Tuesday, July 1, 2008
To find Armenia’s best contemporary artists, you must know where to look, and Art Tours Armenia will take you there!
Meet artists in their studios! See and talk about their latest work! Buy art at lower-than-gallery prices! See an Armenia you never knew existed, visiting studios in Yerevan and Gyumri.
How it works
Design your own art tour, selecting from among the artists on display under the blog archive at left. We design single studio visits, day tours and overnight or week-long trips. Or join an already scheduled tour, such as our first Saturday art tours running each month, meeting in front of the centrally located Marriott Hotel in Yerevan! For more details and costs please E-mail us at firstname.lastname@example.org.
There is more to Armenian art than the pomegranates and landscapes. Contemporary art scene in Armenia is blending both the new ideas of the contemporary art world, and the classical art traditions.
Meeting these artists and buying their work means you'll not only have a beautiful piece of artwork, but learn also about modern-day Armenia through the eyes of it's contemporary artists!
Yerevan may be the center of political power for Armenia, but Gyumri was once the cultural and artistic center. Housing the first art school started in the Caucasus, Gyumri's reputation as a sophisticated and open-minded audience ensured that all theatrical performances would premiere there. With it's many parks and unique architecture, the city attracted many people seeking a more relaxed place.
The 1988 earthquake brought that city crashing to the ground. Though aid money poured in, wide scale fraud and incompetence has made the rebuilding process frustratingly slow.
Now, the artistic community of Gyumri is reviving, with two active art schools and many of the artists staying and working in the town. The Gyumri Biennial, an international contemporary art fair, attracts artists from around the world once every two years.
Yet it is hard to find these artists: even in Yerevan, there aren't enough galleries to cover the artistic community in the capital city, let alone artists in 120-km north Gyumri. So we'll bring you to them! Enjoy our day and week-long tours to Gyumri to explore the city's redevelopment and lush surroundings.
Hambardzum Ghukasyan, 55, painter, was born in Gyumri. He studied at both the Panos Terlemezian and Theatrical Institute of Fine Arts, both in Yerevan. Though he has worked as a painting teacher and currently serves as the director of the Fine Arts Institute of Yerevan-Gyumri branch, Ghukasyan has not let his duties get in the way of his own work. A prolific painter, Ghukasyan's work is characterized by rich warm tones and strong classic techniques: a favorite theme is the former theatrical tradition of Gyumri, usually depicted as underneath the city since the 1988 earthquake. He describes the nude woman who is the subject of many of his paintings as a "candle," and with her glowing pinks, oranges and burnt sienna, that's exactly how she appears.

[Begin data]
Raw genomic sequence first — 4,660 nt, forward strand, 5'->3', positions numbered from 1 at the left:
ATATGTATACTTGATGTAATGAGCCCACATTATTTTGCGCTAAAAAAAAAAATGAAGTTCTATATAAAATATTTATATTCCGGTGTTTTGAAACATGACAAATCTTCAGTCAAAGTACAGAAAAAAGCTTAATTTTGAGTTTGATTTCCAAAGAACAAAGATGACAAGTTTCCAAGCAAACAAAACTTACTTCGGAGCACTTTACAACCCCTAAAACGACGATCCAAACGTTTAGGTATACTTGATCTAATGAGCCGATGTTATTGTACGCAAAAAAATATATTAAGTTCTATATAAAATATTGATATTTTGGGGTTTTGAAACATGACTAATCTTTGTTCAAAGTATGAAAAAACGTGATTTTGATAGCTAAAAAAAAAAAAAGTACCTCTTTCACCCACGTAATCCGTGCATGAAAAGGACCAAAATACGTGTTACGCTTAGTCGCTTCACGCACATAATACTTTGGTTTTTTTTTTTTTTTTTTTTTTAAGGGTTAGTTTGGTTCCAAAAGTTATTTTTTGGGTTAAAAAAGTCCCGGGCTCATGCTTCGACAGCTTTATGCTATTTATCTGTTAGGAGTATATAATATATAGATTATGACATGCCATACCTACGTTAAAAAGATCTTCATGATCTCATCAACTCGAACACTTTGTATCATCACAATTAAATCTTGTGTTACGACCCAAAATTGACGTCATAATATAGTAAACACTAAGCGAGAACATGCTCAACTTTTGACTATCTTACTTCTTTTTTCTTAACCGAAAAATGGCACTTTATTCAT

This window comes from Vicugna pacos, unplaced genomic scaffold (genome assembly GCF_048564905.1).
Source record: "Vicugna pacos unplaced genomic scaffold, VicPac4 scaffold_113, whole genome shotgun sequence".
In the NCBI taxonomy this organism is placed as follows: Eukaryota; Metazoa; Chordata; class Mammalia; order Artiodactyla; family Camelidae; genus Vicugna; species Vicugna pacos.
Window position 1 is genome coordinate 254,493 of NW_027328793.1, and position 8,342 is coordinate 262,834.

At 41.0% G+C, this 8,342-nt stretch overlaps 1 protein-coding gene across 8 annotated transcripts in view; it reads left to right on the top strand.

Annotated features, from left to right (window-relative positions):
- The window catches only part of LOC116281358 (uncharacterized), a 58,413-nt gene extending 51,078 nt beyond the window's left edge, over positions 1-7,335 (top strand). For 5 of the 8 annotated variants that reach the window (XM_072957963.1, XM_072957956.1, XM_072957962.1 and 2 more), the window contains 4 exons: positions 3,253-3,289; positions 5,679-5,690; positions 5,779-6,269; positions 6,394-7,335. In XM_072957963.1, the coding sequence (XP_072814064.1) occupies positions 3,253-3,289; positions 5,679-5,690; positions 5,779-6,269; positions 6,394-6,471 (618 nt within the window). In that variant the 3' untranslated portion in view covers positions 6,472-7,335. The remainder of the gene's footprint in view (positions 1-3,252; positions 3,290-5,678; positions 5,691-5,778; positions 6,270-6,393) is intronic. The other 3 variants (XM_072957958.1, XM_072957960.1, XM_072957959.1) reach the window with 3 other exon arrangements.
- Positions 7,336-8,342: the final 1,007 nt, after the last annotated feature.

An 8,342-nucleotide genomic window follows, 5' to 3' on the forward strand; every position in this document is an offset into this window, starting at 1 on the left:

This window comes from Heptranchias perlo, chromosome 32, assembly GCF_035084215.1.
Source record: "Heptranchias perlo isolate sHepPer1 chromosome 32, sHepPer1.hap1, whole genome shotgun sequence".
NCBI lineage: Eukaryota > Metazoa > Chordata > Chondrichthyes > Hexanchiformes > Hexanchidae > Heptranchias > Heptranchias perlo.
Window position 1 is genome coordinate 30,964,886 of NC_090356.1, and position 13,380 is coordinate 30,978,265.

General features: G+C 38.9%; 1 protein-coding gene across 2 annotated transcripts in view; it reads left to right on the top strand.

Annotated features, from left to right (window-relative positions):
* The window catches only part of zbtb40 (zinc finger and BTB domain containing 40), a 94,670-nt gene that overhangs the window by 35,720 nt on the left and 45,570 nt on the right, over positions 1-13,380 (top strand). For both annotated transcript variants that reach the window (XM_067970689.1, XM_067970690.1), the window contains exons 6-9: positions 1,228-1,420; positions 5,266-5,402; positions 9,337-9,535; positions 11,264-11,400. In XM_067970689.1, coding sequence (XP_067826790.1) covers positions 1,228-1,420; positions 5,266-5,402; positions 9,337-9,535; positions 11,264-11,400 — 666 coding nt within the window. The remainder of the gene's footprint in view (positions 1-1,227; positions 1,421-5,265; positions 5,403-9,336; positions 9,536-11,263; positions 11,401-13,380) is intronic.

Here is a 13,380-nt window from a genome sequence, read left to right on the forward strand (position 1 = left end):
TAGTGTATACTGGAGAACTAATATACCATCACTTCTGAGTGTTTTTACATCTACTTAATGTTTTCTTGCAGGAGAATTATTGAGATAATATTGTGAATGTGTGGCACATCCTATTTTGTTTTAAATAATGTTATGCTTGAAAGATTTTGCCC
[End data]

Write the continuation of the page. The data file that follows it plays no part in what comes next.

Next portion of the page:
Want to visit Hambardzum's studio? E-mail us at email@example.com.
Hakob Hovhannisyan, 51, painter, was born in Gyumri. He studied art at the Terlemezyan Art school-Yerevan, Armenia, and has spent his artistic career split between his hometown and St. Petersberg, in Russia. He has shown internationally, in Switzerland, Spain and Russia, among other places. Hakob's works are deceptively simple at first glance. But upon further examination of one of his "Ten studies of Light," (shown above), his richness of color, masterful composition and skilled draftsmanship mark him as one of Armenia's most interesting contemporary artists. Hakob Hovhannisyan is now hiring a place in village Gusanagyugh where he has a possibility to depict the warm colors and the nature of the village.
Want to visit Hakob's studio? E-mail us at firstname.lastname@example.org.
Zara Manucharyan, 36, painter, was born and raised in Yerevan, and received degrees from the Yerevan State Fine Arts Academy in 1995, and an arts management degree in Austria. Combining print-making or graphic arts and drawing and painting techniques, her works have been shown across Europe, including permanent gallery representation. Citing Kandinsky, Miro and Arshile Gorky as the artists she most admires, Manucharyan's work also reflects modern, abstract sensibilities. Over time, her style has continuously evolved: from simple etchings and mono types to frenetic, multi-layered cityscapes. Her current work, is also showing a new direction, inspired by her recent visit to Tibet, where she made not only paintings but also made her first foray into video art/documentary.
Want to visit Zara's studio? E-mail us at email@example.com.
Karine Matsakyan, 49, painter, is a Gyumri-born painter who now lives in Yerevan. She received her art degree from the Yerevan Institute of Fine Arts and Drama in 1985 and since then has been widely shown both within Armenia and internationally, including the prestigious Venice Biennial. She is considered one of Armenia's avante garde artists, among the first to embrace the post-modern art movement. She is influenced by Pop Art, the use of everyday symbols and images (famous Pop Art pioneers include Andy Warhol and Roy Lichtenstein). Karine's work is often satirical and contains themes exploring feminist, nationalist and post-soviet realities.
Want to visit Karine's studio? E-mail us at firstname.lastname@example.org.